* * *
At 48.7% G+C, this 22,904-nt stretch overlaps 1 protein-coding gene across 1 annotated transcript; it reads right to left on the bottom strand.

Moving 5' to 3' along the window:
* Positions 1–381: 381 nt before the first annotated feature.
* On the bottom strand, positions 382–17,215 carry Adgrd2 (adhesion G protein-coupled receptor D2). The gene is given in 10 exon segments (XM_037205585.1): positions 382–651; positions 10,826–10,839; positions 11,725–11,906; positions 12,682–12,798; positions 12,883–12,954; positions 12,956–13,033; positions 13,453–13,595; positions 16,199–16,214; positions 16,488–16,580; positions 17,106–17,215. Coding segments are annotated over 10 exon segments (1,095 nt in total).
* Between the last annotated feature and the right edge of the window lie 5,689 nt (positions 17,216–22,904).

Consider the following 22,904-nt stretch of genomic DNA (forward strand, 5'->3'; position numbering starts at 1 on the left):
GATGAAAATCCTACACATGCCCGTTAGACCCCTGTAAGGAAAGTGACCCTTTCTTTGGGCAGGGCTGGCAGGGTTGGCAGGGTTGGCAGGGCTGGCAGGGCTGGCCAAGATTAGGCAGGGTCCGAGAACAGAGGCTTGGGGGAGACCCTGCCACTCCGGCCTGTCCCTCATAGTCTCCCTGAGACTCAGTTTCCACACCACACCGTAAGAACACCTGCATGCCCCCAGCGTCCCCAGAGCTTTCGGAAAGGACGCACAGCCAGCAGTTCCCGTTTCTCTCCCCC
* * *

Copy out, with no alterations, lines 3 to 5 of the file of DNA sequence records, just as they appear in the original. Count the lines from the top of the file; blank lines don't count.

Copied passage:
* Positions 1–381: 381 nt before the first annotated feature.
* On the bottom strand, positions 382–17,215 carry Adgrd2 (adhesion G protein-coupled receptor D2). The gene is given in 10 exon segments (XM_037205585.1): positions 382–651; positions 10,826–10,839; positions 11,725–11,906; positions 12,682–12,798; positions 12,883–12,954; positions 12,956–13,033; positions 13,453–13,595; positions 16,199–16,214; positions 16,488–16,580; positions 17,106–17,215. Coding segments are annotated over 10 exon segments (1,095 nt in total).
* Between the last annotated feature and the right edge of the window lie 5,689 nt (positions 17,216–22,904).